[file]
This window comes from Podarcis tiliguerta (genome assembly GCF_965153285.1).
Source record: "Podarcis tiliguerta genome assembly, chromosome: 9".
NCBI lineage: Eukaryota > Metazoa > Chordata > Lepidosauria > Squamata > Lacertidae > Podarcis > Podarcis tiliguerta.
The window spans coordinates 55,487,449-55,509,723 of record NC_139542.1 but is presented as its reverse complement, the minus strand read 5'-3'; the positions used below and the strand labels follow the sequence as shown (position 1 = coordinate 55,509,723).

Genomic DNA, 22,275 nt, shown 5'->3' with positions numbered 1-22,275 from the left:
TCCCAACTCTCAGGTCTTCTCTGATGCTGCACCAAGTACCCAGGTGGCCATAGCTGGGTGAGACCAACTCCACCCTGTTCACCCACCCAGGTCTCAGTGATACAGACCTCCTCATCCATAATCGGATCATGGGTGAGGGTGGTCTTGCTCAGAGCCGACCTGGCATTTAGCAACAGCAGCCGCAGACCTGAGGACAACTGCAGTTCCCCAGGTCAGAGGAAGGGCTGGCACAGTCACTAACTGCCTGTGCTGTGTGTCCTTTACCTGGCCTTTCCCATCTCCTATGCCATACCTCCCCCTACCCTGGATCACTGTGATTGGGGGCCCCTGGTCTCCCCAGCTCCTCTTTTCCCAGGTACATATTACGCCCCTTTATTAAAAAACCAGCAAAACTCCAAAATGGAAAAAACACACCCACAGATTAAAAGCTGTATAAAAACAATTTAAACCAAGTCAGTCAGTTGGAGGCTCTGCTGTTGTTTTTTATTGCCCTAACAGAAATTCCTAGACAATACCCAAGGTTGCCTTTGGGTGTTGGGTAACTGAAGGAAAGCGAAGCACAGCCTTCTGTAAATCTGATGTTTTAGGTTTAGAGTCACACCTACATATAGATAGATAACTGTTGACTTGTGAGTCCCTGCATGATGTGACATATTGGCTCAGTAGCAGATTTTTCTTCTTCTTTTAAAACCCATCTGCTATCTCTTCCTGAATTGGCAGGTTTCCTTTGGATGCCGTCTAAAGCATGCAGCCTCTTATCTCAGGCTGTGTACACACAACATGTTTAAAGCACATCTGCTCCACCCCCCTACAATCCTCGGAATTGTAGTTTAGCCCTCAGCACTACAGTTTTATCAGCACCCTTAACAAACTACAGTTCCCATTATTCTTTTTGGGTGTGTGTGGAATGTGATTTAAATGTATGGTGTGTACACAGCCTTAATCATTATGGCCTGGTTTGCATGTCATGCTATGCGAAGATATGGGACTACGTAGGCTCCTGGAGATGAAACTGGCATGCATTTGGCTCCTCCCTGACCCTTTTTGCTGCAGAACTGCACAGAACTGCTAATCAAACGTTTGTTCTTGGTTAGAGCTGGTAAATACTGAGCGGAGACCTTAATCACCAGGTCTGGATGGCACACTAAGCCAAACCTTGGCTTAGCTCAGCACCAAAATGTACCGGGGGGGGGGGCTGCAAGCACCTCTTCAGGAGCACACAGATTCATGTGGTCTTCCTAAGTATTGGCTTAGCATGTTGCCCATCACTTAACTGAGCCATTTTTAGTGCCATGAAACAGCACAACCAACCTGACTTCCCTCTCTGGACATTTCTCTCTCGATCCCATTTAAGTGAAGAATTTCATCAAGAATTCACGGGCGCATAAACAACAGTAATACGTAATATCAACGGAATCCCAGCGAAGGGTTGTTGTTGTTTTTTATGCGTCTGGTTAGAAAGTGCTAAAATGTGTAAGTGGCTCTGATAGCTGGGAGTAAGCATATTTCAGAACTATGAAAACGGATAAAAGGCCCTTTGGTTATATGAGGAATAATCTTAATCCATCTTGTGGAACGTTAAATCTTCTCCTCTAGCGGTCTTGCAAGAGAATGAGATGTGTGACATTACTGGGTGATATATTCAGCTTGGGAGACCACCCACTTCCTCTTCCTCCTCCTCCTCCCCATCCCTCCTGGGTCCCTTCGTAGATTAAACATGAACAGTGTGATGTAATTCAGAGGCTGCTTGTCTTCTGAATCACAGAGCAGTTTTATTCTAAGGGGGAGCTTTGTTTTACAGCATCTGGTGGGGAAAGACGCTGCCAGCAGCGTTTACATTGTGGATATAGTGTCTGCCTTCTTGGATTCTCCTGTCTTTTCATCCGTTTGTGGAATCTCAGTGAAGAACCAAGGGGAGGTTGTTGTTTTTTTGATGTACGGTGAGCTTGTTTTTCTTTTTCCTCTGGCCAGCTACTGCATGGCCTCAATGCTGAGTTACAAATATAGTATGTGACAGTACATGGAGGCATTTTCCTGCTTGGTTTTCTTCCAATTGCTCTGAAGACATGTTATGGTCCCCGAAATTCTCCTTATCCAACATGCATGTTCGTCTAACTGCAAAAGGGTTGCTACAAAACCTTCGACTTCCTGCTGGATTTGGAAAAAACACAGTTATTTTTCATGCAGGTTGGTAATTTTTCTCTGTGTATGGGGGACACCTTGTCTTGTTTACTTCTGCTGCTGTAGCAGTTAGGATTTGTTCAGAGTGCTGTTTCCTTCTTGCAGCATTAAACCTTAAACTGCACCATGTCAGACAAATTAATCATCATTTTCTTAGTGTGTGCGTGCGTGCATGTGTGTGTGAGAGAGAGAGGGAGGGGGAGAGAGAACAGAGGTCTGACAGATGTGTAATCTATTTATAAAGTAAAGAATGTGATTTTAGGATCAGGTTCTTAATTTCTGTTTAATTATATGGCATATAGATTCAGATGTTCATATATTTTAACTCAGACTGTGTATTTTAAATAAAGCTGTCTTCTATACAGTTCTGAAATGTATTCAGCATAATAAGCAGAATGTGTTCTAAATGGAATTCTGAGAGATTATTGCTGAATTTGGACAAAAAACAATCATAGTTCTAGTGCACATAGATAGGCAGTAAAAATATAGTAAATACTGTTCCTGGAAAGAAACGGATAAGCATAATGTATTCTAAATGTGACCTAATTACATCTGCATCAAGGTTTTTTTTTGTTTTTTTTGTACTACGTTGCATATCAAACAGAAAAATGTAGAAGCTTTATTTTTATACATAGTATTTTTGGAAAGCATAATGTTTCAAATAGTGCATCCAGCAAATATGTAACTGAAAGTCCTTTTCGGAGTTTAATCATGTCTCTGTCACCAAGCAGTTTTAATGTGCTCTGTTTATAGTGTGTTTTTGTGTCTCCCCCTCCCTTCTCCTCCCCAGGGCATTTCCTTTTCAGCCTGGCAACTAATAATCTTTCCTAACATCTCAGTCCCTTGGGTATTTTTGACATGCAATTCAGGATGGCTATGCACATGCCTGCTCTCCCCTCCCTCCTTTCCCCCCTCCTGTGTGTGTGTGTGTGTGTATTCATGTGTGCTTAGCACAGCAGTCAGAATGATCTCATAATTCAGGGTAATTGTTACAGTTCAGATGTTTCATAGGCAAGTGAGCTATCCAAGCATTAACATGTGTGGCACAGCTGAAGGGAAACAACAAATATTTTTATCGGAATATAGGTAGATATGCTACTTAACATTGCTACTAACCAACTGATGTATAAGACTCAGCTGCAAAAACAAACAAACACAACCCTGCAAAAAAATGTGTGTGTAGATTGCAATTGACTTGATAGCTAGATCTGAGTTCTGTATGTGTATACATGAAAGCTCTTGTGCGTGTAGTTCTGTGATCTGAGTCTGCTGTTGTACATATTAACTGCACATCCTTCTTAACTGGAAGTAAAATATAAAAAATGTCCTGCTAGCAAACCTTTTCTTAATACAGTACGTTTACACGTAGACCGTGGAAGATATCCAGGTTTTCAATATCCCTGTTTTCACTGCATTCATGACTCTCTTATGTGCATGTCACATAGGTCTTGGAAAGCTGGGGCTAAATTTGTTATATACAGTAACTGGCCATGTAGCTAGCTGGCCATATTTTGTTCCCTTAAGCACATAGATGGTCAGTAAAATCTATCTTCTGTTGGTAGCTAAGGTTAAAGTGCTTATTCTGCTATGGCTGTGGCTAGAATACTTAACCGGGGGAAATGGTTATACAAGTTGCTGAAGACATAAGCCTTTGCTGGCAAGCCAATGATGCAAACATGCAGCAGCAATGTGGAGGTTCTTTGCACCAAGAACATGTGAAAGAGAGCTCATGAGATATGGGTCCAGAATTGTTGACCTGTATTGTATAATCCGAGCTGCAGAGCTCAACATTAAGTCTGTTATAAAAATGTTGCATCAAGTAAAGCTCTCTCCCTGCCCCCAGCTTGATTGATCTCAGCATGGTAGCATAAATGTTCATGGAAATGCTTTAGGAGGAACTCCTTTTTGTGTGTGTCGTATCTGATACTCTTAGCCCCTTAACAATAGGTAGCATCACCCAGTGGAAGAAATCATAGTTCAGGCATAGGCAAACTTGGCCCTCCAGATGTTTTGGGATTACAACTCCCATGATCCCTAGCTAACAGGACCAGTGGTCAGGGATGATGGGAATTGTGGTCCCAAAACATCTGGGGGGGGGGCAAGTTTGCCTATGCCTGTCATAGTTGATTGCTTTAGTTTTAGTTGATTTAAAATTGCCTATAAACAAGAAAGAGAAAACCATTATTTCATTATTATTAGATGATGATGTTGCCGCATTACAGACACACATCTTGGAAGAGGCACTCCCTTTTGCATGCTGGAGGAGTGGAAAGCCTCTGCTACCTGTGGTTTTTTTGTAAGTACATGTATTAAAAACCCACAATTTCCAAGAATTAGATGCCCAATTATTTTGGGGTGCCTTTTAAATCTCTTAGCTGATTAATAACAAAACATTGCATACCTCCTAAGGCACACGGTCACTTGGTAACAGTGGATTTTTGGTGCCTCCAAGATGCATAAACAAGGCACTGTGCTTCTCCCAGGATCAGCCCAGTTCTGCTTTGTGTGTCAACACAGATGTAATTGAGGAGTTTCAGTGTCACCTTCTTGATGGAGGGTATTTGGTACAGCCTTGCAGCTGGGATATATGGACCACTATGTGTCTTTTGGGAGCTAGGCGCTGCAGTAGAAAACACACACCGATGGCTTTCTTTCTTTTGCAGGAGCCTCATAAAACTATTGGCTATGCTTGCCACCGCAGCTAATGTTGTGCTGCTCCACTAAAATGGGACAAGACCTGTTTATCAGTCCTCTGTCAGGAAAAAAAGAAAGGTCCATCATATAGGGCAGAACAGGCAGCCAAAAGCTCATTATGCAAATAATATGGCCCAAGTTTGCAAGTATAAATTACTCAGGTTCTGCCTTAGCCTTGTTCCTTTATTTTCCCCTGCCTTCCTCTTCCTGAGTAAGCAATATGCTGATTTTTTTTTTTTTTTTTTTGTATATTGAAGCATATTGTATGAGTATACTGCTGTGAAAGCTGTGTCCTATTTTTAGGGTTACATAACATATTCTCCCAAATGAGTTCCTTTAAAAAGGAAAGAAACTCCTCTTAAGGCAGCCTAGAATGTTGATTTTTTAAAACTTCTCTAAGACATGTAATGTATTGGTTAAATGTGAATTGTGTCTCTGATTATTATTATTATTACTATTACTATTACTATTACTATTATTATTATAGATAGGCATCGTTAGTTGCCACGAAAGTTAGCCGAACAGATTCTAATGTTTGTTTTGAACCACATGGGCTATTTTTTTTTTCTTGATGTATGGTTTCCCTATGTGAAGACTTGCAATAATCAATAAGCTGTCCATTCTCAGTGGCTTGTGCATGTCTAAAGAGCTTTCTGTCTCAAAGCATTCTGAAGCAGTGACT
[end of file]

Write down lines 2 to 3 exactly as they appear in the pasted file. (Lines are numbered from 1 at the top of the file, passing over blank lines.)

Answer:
Source record: "Podarcis tiliguerta genome assembly, chromosome: 9".
NCBI lineage: Eukaryota > Metazoa > Chordata > Lepidosauria > Squamata > Lacertidae > Podarcis > Podarcis tiliguerta.